At St John’s we use the NCEE scheme of learning for Computing, as this gives a structured approach to the teaching of computing, enabling children to develop and progress their knowledge and skills over time. Within each year group, online safety is taught so that children know how to keep themselves safe in the digital world.
We take online safety very seriously here at St John’s. We believe it is the responsibility of everybody in our school community to help our pupils remain safe whilst online.
If you have any concerns or worries regarding anything online you can report this to the NSPCC on 08088005000.
Another place where you can find support regarding online matters is The National Online Safety Information Centre. This service can be accessed via their website or via an app. This website provides you with lots of handy hints and tips related to online safety. You can download help guides to all the major apps and it will also give you information regarding keeping your internet safe and secure. The website can be accessed via this link.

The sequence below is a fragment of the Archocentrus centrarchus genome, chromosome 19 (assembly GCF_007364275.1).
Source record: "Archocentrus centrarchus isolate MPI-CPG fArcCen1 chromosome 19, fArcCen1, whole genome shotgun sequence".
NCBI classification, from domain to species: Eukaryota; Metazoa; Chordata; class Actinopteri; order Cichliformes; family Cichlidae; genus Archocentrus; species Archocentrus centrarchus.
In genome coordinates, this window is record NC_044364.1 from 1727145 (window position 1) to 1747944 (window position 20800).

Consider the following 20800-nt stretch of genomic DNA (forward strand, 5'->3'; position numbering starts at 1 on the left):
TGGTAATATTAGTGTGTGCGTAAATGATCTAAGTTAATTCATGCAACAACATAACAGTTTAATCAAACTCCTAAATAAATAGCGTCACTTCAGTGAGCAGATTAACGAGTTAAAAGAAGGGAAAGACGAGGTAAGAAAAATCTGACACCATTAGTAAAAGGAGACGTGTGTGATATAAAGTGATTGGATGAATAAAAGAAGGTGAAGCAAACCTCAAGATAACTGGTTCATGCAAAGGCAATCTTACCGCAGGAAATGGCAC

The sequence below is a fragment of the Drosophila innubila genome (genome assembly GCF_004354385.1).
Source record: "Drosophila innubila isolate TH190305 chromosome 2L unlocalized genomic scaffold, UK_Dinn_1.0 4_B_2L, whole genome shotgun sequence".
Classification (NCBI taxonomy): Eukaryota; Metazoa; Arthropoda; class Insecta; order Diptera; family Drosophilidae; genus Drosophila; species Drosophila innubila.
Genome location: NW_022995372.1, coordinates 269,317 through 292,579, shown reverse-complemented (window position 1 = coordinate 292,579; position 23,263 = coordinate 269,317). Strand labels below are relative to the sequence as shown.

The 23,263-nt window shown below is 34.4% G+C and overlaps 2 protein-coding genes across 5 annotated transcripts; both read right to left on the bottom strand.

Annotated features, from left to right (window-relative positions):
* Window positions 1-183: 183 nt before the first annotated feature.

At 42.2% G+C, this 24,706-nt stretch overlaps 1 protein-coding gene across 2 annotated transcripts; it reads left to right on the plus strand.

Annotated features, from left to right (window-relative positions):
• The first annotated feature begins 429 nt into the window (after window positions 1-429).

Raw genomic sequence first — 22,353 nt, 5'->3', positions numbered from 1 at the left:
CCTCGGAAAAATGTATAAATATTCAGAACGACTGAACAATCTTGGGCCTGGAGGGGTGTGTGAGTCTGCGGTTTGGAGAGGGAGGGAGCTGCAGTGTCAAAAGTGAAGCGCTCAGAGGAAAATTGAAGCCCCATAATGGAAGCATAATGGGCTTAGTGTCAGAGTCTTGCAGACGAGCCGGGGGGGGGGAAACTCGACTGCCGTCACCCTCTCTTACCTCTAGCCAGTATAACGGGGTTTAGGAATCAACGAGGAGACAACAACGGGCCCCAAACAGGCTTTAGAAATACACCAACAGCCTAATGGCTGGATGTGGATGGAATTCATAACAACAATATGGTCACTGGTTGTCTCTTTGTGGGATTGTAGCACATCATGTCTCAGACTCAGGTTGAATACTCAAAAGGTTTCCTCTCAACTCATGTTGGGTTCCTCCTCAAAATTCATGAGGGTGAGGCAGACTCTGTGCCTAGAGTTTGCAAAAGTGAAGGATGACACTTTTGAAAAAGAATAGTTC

The National Online Safety Centre run a campaign called Wake Up Wednesday. This provides a new parent guide every week to help you stay up to date with current issues and concerns.
Below, you will also find some parent guides to some of the most commonly used apps that your children may have access to.
Please bear in mind that most of the apps that children have access to have age limitations as they are not designed for children.
Why is this a problem? Social media can be a great way for children to stay connected with friends and family, express themselves and connect with their community. However, social media poses many potential dangers for users, particularly those who are underage. High levels of social media usage are linked to depression and anxiety. Children are at risk of being exposed to harmful and inappropriate content, such as sex, drugs and violence. By seeing this content normalised and glamorised on the internet, children become desensitised to harmful behaviour and ideologies. Children who regularly use social media are more likely to be exposed to dangerous people and to experience cyberbullying, as well as more likely to participate in underage drinking, drug use and the purchase of tobacco products. The mindset of comparison and approval-seeking that social media cultivates could cause body image issues and low self-esteem.
To help you and your child safely navigate the internet and social media, why not take a look at the Internet Matters Online Family Toolkit. This will help the whole family make better choices regarding online usage.
There are also some other websites where parents can find information and support.
Vodaphone offers a free Digital Parenting Guide with useful tips and advice. Follow this link to access information for you and your family.